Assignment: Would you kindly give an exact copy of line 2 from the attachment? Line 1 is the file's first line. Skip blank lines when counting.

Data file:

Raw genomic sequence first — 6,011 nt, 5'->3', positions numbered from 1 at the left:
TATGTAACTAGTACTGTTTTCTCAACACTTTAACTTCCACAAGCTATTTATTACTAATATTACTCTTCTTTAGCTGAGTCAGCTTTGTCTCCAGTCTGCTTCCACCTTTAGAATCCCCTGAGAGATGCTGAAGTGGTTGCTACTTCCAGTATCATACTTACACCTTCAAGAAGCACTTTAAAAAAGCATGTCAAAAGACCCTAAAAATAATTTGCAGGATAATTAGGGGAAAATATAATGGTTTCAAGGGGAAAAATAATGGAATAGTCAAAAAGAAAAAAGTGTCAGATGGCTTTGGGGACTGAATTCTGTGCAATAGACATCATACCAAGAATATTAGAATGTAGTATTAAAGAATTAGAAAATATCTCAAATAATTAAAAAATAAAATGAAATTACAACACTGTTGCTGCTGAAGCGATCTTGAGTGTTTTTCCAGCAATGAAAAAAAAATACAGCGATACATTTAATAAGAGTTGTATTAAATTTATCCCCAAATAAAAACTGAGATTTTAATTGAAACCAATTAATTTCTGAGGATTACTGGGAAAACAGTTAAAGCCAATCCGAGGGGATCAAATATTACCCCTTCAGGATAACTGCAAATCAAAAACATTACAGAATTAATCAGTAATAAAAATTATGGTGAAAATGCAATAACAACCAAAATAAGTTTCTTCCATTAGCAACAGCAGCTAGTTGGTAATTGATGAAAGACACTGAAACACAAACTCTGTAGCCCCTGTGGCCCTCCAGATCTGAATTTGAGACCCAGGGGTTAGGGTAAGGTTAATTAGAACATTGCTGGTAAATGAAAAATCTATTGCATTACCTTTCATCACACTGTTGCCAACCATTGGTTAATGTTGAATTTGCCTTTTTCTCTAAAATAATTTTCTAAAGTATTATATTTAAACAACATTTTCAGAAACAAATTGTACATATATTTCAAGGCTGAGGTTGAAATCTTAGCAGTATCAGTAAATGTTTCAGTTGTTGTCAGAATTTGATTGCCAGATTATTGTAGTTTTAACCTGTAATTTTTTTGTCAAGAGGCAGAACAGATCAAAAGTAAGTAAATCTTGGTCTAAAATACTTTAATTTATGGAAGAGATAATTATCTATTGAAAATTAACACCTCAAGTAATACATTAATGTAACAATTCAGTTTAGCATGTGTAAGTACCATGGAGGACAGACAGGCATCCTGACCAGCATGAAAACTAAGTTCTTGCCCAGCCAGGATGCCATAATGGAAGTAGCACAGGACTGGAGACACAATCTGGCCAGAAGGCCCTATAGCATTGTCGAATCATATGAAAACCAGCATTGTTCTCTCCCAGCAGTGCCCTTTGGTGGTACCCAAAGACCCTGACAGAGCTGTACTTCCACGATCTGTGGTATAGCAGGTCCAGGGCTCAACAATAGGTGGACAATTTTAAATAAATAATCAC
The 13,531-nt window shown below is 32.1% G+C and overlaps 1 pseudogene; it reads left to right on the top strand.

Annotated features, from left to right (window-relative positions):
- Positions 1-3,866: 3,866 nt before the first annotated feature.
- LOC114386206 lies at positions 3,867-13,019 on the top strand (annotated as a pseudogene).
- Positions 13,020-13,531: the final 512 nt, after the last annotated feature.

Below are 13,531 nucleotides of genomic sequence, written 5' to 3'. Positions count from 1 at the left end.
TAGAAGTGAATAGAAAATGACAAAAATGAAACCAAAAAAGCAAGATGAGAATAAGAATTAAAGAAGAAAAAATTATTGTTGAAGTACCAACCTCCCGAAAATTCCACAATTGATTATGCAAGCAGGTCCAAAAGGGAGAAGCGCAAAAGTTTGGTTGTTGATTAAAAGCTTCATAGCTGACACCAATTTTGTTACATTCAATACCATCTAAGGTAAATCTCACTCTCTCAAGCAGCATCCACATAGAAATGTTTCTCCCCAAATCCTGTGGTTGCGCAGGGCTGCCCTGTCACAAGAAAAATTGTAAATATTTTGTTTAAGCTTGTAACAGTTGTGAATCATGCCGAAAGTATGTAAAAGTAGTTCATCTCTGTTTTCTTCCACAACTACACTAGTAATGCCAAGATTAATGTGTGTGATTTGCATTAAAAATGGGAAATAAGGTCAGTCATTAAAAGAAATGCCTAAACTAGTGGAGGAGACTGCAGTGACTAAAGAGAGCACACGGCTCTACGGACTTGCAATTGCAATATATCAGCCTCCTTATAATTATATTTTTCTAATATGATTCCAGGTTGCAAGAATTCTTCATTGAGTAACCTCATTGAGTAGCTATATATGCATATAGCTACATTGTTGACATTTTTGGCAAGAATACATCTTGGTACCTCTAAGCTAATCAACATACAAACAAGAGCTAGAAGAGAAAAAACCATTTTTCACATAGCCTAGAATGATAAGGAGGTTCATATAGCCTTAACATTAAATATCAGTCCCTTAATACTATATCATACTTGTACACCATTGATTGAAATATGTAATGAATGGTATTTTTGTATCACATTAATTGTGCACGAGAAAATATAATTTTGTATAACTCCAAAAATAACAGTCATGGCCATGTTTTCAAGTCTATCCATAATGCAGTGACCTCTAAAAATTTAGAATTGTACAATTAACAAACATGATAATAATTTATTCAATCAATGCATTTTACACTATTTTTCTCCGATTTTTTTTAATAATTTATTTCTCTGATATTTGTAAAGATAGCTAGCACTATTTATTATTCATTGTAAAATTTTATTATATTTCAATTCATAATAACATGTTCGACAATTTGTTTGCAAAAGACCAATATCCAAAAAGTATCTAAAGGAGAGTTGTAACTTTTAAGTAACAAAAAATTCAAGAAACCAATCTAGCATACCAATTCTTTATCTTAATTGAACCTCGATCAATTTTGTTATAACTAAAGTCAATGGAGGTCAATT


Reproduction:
TATGTAACTAGTACTGTTTTCTCAACACTTTAACTTCCACAAGCTATTTATTACTAATATTACTCTTCTTTAGCTGAGTCAGCTTTGTCTCCAGTCTGCTTCCACCTTTAGAATCCCCTGAGAGATGCTGAAGTGGTTGCTACTTCCAGTATCATACTTACACCTTCAAGAAGCACTTTAAAAAAGCATGTCAAAAGACCCTAAAAATAATTTGCAGGATAATTAGGGGAAAATATAATGGTTTCAAGGGGAAAAATAATGGAATAGTCAAAAAGAAAAAAGTGTCAGATGGCTTTGGGGACTGAATTCTGTGCAATAGACATCATACCAAGAATATTAGAATGTAGTATTAAAGAATTAGAAAATATCTCAAATAATTAAAAAATAAAATGAAATTACAACACTGTTGCTGCTGAAGCGATCTTGAGTGTTTTTCCAGCAATGAAAAAAAAATACAGCGATACATTTAATAAGAGTTGTATTAAATTTATCCCCAAATAAAAACTGAGATTTTAATTGAAACCAATTAATTTCTGAGGATTACTGGGAAAACAGTTAAAGCCAATCCGAGGGGATCAAATATTACCCCTTCAGGATAACTGCAAATCAAAAACATTACAGAATTAATCAGTAATAAAAATTATGGTGAAAATGCAATAACAACCAAAATAAGTTTCTTCCATTAGCAACAGCAGCTAGTTGGTAATTGATGAAAGACACTGAAACACAAACTCTGTAGCCCCTGTGGCCCTCCAGATCTGAATTTGAGACCCAGGGGTTAGGGTAAGGTTAATTAGAACATTGCTGGTAAATGAAAAATCTATTGCATTACCTTTCATCACACTGTTGCCAACCATTGGTTAATGTTGAATTTGCCTTTTTCTCTAAAATAATTTTCTAAAGTATTATATTTAAACAACATTTTCAGAAACAAATTGTACATATATTTCAAGGCTGAGGTTGAAATCTTAGCAGTATCAGTAAATGTTTCAGTTGTTGTCAGAATTTGATTGCCAGATTATTGTAGTTTTAACCTGTAATTTTTTTGTCAAGAGGCAGAACAGATCAAAAGTAAGTAAATCTTGGTCTAAAATACTTTAATTTATGGAAGAGATAATTATCTATTGAAAATTAACACCTCAAGTAATACATTAATGTAACAATTCAGTTTAGCATGTGTAAGTACCATGGAGGACAGACAGGCATCCTGACCAGCATGAAAACTAAGTTCTTGCCCAGCCAGGATGCCATAATGGAAGTAGCACAGGACTGGAGACACAATCTGGCCAGAAGGCCCTATAGCATTGTCGAATCATATGAAAACCAGCATTGTTCTCTCCCAGCAGTGCCCTTTGGTGGTACCCAAAGACCCTGACAGAGCTGTACTTCCACGATCTGTGGTATAGCAGGTCCAGGGCTCAACAATAGGTGGACAATTTTAAATAAATAATCAC